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pgeobc, I agree with everything you said with one minor exception.
Second, the bullet diameter should be the same size as, or a little over the cylinder throat diameter.
When bullets are larger than throats, the throats size them down anyway. The biggest problem with using bullets larger than throat diameter is a dramatic increase in chamber pressure. This has two bad side effects, one being obvious ... a possible over pressure condition. The second being excessive forward cylinder thrust where the cylinder tries to move in the same direction as the bullet. This will increase endshake wear in any revolver but especially in DA revolvers. Not good!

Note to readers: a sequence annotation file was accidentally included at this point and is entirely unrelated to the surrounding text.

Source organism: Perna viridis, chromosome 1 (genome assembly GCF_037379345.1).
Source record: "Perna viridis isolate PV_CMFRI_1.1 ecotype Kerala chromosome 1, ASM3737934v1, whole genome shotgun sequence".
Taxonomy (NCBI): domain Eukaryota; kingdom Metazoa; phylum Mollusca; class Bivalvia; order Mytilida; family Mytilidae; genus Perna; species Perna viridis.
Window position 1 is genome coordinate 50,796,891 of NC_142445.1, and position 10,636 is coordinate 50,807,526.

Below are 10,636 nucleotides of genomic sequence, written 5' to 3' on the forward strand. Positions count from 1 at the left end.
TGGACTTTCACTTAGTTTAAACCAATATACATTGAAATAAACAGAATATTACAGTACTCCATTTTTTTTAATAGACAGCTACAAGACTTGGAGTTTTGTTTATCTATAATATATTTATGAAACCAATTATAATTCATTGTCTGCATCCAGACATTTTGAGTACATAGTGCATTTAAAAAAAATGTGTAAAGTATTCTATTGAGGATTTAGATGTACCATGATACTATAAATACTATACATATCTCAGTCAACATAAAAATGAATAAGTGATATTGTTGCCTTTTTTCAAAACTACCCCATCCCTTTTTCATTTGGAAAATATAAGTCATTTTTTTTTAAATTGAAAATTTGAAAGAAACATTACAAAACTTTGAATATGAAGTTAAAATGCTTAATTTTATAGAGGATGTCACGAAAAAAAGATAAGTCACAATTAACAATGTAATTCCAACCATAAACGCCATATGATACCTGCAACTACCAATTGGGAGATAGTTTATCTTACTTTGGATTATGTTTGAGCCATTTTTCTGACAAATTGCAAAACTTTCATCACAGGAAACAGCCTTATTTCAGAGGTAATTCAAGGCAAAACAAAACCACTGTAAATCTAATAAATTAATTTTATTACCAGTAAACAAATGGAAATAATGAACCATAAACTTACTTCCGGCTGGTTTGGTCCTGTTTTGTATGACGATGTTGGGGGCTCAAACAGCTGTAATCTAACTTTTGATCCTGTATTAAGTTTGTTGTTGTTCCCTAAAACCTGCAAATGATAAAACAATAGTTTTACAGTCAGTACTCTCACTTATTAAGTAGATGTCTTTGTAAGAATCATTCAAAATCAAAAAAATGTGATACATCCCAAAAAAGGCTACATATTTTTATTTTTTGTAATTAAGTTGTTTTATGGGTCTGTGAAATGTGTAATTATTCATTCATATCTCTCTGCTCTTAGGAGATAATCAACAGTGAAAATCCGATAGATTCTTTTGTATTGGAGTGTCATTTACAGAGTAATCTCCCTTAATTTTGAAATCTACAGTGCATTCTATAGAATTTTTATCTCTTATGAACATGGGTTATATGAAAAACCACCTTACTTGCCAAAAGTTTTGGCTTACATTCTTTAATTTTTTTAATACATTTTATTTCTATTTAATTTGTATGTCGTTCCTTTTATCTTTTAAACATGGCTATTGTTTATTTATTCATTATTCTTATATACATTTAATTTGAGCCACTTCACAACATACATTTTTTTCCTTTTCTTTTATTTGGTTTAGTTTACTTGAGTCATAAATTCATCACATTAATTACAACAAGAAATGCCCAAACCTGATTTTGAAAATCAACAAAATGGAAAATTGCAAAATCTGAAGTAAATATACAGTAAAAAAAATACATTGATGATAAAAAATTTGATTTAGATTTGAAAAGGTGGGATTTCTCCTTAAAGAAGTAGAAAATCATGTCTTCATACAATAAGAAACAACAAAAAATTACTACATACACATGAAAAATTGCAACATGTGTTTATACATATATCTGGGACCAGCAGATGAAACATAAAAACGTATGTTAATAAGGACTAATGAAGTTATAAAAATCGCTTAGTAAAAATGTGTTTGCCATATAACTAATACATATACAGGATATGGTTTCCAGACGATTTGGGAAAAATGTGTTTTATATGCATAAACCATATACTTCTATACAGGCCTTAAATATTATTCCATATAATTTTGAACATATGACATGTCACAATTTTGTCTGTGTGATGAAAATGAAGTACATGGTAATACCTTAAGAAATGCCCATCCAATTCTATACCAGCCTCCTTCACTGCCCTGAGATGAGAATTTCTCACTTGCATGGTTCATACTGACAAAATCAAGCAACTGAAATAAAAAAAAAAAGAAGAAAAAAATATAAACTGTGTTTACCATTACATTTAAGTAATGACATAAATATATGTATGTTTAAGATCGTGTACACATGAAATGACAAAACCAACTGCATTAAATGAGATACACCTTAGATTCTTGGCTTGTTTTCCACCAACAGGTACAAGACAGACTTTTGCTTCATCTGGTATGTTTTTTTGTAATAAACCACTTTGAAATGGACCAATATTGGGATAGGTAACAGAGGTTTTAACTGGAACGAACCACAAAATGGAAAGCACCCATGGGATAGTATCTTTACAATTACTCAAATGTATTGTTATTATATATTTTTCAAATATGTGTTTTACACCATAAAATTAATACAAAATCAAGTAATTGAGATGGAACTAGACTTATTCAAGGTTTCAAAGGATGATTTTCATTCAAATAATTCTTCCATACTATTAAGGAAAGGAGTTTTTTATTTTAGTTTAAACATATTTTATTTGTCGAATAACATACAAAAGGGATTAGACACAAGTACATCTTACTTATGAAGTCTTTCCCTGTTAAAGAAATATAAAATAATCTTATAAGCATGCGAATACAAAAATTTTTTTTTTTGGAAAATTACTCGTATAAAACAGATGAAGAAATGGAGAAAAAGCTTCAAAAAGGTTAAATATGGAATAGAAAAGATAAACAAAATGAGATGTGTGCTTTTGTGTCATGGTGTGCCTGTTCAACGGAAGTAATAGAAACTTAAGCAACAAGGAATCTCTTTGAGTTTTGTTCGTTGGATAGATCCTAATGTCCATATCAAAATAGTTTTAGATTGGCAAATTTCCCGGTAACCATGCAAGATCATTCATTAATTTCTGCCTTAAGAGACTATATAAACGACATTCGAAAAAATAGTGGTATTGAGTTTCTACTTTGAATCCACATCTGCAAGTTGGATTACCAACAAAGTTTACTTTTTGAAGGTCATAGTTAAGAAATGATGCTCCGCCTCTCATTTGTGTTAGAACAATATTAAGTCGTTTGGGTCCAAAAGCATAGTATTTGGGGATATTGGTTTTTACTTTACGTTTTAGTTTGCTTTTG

The worst crimp die you can use with lead bullets is a Lee FCD. That's because the insert in the die does a full length resize of the entire case. If you load a .358" bullet in a 38 Special or 357 Mag case, crimp it with a Lee FCD, then pull the bullet, you will find the diameter has been squished down considerably smaller than .358". Taper crimp dies (all brands) are intended for semi-auto cases but can be adapted to lead bullets in a revolver cartridge when the bullet does not have a crimp groove. This is common with 45 Colt cartridges when loaded with 45 ACP bullets (no crimp groove). With that token exception, using taper crimp dies with lead bullets is not a good idea.

DPris, Yes, I've seen my share of Rugers with rough forcing cones ... usually machine marks from a powered reamer that almost look like screw threads. A 5 deg forcing cone chamfer tool will clean up the factory cone with just a few light twists of the "T" handle. Instructions for chamfering forcing cones and cylinder throats can be found in the forum Library. Click on this link: http://rugerforum.net/library/18570-forcing-cone-cylinder-throat-chamfering.html